Football in Tampa Bay hasn't always been pretty

Posted by ESPN.com's Pat Yasinskas
TAMPA, Fla. -- There obviously isn't an NFC South team in this Super Bowl, but the fact the game is being played in Tampa gives the division a strong connection to the game. The Buccaneers are the face of the NFL in Tampa Bay -- but it hasn't always been a pretty face.

Here's a look back at the early years of the Bucs:

In the very beginning -- out at that primitive facility alongside a Tampa International Airport runway with rodents scurrying the hallways -- the Tampa Bay Buccaneers were a National Football League franchise in name only.

It was 1976 and what showed for the first practice at One Buccaneer Place wasn't pretty. The brand new team, which had joined the league with the Seattle Seahawks, had coach John McKay (who had jumped to NFL riches from the University of Southern California), first-round pick draft Lee Roy Selmon, and ... absolutely nothing else.

"The biggest cast of characters and misfits you've ever seen," jokes current Atlanta Falcons president Rich McKay, the son of John McKay.

Rich McKay was about to begin his senior year as a quarterback at nearby Tampa Jesuit High School and worked as a ball boy that first season. The high school kid had a résumé as good as some of the players who showed and was healthier than most of them.

Back in those days, the NFL's expansion rules just weren't very friendly. There was no free agency, a resource Carolina and Jacksonville used to build quickly when they joined the league in 1995. The expansion draft wasn't much help either. The Bucs and the Seahawks didn't even get the list of players available until 24 hours before the draft and couldn't bring players in for medical exams.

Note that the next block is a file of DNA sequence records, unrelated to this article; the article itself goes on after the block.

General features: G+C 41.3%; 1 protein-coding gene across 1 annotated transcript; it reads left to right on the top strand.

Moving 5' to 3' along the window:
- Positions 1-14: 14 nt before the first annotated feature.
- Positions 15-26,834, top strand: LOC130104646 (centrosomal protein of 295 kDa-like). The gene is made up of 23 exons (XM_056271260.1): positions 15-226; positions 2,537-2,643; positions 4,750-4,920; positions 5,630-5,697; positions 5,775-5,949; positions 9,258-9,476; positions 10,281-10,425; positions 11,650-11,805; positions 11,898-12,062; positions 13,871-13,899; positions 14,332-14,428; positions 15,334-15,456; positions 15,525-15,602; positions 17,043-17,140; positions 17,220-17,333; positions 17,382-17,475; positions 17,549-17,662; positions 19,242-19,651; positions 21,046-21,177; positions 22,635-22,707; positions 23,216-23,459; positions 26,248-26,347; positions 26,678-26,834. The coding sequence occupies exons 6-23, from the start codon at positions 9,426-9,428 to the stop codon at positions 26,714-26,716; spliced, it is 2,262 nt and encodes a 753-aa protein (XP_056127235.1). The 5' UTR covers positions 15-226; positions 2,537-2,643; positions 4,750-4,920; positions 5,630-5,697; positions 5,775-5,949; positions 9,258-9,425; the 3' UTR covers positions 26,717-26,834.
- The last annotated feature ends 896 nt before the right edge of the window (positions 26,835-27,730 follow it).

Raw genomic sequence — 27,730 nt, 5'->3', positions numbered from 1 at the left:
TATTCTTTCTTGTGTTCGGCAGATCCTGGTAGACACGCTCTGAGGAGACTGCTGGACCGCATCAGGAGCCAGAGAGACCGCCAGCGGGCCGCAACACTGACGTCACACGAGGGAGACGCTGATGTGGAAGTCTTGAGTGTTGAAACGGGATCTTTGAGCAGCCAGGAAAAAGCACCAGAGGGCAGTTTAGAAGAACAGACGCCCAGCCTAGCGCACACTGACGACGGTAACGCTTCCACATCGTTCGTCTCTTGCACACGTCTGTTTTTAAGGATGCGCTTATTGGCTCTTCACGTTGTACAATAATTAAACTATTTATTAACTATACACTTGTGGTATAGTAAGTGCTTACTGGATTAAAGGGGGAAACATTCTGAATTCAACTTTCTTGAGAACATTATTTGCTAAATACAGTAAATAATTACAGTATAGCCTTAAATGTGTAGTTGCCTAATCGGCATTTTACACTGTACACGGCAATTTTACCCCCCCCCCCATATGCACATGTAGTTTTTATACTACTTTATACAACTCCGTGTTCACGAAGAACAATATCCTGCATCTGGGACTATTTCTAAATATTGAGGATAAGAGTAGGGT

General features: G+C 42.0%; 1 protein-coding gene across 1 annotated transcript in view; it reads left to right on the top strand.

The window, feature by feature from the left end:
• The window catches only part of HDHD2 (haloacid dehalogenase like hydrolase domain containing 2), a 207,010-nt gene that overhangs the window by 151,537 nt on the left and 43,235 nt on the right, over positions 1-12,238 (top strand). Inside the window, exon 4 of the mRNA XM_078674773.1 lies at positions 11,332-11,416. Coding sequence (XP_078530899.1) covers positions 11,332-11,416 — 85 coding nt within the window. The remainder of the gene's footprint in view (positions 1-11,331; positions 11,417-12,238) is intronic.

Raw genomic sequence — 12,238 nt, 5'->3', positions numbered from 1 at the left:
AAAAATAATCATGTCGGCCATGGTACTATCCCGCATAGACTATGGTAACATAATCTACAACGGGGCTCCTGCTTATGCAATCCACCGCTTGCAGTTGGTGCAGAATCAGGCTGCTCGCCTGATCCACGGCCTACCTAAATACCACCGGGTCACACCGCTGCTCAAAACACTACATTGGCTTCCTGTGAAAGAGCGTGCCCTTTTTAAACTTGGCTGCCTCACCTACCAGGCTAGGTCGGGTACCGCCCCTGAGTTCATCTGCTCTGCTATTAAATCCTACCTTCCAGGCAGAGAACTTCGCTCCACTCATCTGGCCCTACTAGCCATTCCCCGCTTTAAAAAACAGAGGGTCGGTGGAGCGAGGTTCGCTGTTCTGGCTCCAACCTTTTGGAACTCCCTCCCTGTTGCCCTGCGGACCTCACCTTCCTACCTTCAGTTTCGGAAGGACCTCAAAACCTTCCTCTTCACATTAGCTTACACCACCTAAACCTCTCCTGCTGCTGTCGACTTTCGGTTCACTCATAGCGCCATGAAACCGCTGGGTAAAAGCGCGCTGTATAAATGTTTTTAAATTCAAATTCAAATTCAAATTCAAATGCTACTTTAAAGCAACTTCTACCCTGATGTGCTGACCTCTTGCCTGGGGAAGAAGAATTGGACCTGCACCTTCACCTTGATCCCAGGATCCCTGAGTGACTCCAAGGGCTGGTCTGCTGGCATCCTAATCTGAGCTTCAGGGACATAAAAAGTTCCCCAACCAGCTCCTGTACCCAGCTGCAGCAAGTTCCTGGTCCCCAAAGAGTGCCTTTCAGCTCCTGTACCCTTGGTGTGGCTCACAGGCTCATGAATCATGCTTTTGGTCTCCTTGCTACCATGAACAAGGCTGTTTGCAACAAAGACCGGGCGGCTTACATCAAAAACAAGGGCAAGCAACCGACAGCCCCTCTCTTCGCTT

"Over 50 percent of the guys on the list couldn't even pass a physical," Rich McKay says. "I think if my dad had known what the expansion rules were and how everything was going to be stacked against the team, he probably would have stayed at USC. Seriously, it made no sense to give a city a franchise and then give them absolutely no chance for success."

There was nothing close to success at first, but there was plenty of laughter. The crusty coach McKay -- who won four national titles at USC -- could make things unpleasant, but his acerbic wit also was good for lots of laughs.

Take the time before the start of the Bucs' first season when one of the kickers vying for a roster spot said kicking in front of McKay made him nervous. The media relayed the comment to the coach, who responded with, "Tell him I'm planning to attend all the games this year."

With a cast that included quarterback Steve Spurrier, a former University of Florida star who clashed with McKay, and free spirits Dave Pear at defensive tackle and Richard "Batman" Wood at linebacker, the Bucs weren't dull. They just lacked talent.

That showed as they were shut out in their first two games and five times overall. The team finished 0-14, setting an NFL standard for futility not eclipsed until this past season by the 0-16 Detroit Lions.

"It was a very tough time for my dad and my family," admits Rich McKay. "But it might have been one of the best things to happen to us because we closed ranks and became closer."

With Spurrier gone and new quarterback Gary Huff handing off to rookie tailback Ricky Bell, things didn't get much better in 1977. The losing streak reached 26, and somewhere in that span McKay was asked what he thought about the execution of his team.